Dr Quinton Accone

BSc MBBCH MCFP MBA FC Orth (SA)
Specialist Orthopaedic Surgeon
Practice no. 0411256

Knee Replacement

Knee replacement, or knee arthroplasty, is a surgical procedure to replace the weight-bearing surfaces of the knee joint to relieve the pain and disability of osteoarthritis.

 

It may be performed for other knee diseases such as rheumatoid arthritis and psoriatic arthritis. In patients with severe deformity from advanced rheumatoid arthritis, trauma or long standing osteoarthritis, the surgery may be more complicated and carry higher risk.

Osteoporosis does not typically cause knee pain, deformity, or inflammation and is not a reason to perform knee replacement.. Other major causes of debilitating pain include meniscus tears, cartilage defects, and ligament tears. Debilitating pain from osteoarthritis is much more common in the elderly. Knee replacement surgery can be performed as a partial or a total knee replacement.

In general, the surgery consists of replacing the diseased or damaged joint surfaces of the knee with metal and plastic components shaped to allow continued motion of the knee. The operation involves substantial postoperative pain, and includes vigorous physical rehabilitation. The recovery period may be 6 weeks or longer and may involve the use of mobility aids (e.g. walking frames, canes, crutches) to enable the patient´s return to preoperative mobility.

Indications
Knee replacement surgery is most commonly performed in people with advanced osteoarthritis. It should be considered when conservative treatments have been exhausted. Physical therapy has been shown to improve function and may delay or prevent the need for knee replacement. You will notice extreme pain when performing physical activities requiring a wide range of motion in the knee joint.

Pre-operative preparation
Knee arthroplasty is major surgery. Pre-opperative preparation begins immediately following surgical consultation and lasts approximately one month. Patient is to perform range of motion exercises and hip, knee and ankle strengthening as directed daily. Before the surgery is performed, pre-operative tests are done: usually a complete blood count, electrolytes, APTT and PT to measure blood clotting, chest X-rays, ECG, and blood cross-matching for possible transfusion.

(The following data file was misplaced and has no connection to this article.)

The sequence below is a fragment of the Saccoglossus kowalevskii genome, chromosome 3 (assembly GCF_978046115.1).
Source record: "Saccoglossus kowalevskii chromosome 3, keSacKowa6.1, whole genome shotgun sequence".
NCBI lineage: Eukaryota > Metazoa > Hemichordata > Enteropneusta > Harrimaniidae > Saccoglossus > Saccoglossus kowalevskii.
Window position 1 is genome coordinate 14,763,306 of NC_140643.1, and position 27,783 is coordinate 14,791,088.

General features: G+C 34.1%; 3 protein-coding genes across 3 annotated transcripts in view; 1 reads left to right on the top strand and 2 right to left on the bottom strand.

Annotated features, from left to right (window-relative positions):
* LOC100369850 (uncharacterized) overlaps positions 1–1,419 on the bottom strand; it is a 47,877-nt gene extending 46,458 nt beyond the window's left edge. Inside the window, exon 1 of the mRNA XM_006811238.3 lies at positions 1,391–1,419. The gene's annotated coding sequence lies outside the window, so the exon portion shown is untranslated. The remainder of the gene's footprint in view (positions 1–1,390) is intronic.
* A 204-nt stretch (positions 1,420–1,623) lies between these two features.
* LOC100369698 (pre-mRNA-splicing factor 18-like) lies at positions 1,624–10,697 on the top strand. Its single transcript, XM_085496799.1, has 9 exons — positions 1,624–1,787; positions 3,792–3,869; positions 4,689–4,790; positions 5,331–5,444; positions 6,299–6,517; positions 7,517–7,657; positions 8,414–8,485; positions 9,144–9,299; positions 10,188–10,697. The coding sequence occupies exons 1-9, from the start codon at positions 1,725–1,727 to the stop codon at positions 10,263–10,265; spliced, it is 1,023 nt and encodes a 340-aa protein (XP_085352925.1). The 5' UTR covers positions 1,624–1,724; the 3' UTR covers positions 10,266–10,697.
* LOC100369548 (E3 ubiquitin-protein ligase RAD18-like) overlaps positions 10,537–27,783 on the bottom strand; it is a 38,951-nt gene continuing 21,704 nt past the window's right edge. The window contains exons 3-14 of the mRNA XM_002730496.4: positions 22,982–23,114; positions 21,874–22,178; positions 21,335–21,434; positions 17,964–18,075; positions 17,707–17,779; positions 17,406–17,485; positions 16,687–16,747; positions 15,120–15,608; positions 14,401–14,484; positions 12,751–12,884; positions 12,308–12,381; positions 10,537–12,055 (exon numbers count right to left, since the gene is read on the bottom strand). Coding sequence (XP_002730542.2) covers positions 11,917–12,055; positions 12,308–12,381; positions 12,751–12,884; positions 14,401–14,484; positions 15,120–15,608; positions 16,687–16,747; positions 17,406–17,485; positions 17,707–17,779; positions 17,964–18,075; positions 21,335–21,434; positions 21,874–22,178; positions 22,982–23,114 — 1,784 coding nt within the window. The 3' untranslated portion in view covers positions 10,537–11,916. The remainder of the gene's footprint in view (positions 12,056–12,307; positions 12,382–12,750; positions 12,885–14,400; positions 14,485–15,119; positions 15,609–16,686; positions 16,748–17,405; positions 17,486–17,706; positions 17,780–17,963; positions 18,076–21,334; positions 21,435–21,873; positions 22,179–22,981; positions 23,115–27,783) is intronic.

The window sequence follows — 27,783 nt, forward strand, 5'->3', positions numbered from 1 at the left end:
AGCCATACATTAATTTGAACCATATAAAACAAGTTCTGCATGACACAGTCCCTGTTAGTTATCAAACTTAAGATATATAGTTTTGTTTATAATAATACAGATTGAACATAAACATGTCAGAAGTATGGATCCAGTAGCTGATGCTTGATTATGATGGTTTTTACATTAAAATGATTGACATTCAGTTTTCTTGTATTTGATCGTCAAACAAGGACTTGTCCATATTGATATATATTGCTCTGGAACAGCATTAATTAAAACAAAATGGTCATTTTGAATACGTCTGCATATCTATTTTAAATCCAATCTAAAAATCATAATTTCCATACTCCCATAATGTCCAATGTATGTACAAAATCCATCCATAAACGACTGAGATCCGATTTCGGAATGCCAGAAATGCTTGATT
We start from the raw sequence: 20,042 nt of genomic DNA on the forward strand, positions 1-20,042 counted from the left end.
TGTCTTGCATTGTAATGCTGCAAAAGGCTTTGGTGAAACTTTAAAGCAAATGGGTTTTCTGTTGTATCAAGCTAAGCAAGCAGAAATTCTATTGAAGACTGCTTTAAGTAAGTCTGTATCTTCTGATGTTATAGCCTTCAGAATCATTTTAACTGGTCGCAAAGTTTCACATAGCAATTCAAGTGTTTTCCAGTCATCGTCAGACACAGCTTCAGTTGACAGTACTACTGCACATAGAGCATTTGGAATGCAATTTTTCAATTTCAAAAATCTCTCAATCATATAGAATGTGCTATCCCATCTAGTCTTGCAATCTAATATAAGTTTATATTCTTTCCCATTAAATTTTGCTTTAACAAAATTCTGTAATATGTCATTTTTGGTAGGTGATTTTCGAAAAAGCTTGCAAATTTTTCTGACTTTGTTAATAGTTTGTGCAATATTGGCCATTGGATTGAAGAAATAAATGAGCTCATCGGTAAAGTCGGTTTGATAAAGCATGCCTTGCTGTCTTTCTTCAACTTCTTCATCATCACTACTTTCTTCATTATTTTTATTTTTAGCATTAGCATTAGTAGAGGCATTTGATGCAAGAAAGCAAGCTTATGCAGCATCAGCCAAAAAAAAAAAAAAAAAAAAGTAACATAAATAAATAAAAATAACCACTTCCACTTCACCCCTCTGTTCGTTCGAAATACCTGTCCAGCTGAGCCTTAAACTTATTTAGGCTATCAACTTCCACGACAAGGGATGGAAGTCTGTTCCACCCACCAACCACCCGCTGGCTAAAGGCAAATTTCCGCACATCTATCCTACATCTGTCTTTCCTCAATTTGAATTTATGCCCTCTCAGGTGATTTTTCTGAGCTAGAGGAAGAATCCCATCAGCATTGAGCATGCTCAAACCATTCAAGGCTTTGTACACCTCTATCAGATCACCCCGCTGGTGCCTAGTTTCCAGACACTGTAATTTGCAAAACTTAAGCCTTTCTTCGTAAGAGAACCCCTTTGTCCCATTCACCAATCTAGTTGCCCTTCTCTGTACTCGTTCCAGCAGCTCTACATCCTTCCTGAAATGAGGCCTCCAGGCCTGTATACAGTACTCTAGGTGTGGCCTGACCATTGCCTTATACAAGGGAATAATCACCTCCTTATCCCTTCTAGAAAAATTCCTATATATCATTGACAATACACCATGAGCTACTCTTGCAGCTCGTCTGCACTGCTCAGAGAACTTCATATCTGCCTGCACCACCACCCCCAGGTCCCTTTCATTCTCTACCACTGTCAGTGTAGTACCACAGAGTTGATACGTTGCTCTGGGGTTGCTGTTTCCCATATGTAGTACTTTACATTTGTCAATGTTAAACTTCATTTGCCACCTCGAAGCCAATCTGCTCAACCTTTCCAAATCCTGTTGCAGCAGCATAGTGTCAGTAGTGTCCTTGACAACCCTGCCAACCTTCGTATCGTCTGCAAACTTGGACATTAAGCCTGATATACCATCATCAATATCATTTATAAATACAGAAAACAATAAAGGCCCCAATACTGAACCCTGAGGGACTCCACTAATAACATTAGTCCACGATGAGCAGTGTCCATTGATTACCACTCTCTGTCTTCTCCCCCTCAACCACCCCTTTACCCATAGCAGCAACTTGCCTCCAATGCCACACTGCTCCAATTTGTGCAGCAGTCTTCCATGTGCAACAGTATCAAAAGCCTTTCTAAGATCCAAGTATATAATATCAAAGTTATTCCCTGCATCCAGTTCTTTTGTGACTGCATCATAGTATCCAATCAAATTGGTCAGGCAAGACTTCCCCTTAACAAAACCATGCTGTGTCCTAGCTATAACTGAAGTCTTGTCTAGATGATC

About a month before the surgery, the patient may be prescribed supplemental iron to boost the hemoglobin in their blood system. Accurate X-rays of the affected knee are needed to measure the size of components which will be needed. Medications such as warfarin and aspirin will be stopped some days before surgery to reduce the amount of bleeding. Patients may be admitted on the day of surgery if the pre-op work-up is done in the pre-anesthetic clinic or may come into hospital one or more days before surgery. Some hospitals offer a pre-operative seminar for this surgery technique.

The surgery involves exposure of the front of the knee, with detachment of part of the quadriceps muscle (vastus medialis) from the patella. The patella is displaced to one side of the joint allowing exposure of the distal end of the femur and the proximal end of the tibia. The ends of these bones are then accurately cut to shape using cutting guides oriented to the long axis of the bones. The cartilages and the anterior cruciate ligament are removed; the posterior cruciate ligament may also be removed but the tibial and fibular collateral ligaments are preserved.

Metal components are then impacted onto the bone or fixed using polymethylmethacrylate (PMMA) cement. A round ended implant is used for the femur, mimicking the natural shape of the bone. On the tibia the component is flat, although it often has a stem which goes down inside the bone for further stability. A flattened or slightly dished high density polyethylene surface is then inserted onto the tibial component so that the weight is transferred metal to plastic not metal to metal.

During the operation any deformities must be corrected, and the ligaments balanced so that the knee has a good range of movement and is stable. In some cases the articular surface of the patella is also removed and replaced by a polyethylene button cemented to the posterior surface of the patella. In other cases, the patella is replaced unaltered.

Better Health Care is Our Mission

Life Healthcare Bedford Gardens

Suite 18 Medial Suites,
3 Bradford Rd,
Bedford Gardens,
2007

011-615-9284
doctor@acconeorthopaedic.co.za

Morningside Medi-Clinic

Room 206 2nd Floor
Mediclinic Morningside,
Cnr Rivonia & Hill Road, Morningside,
2196

011-282-5357
qaccone@gmail.com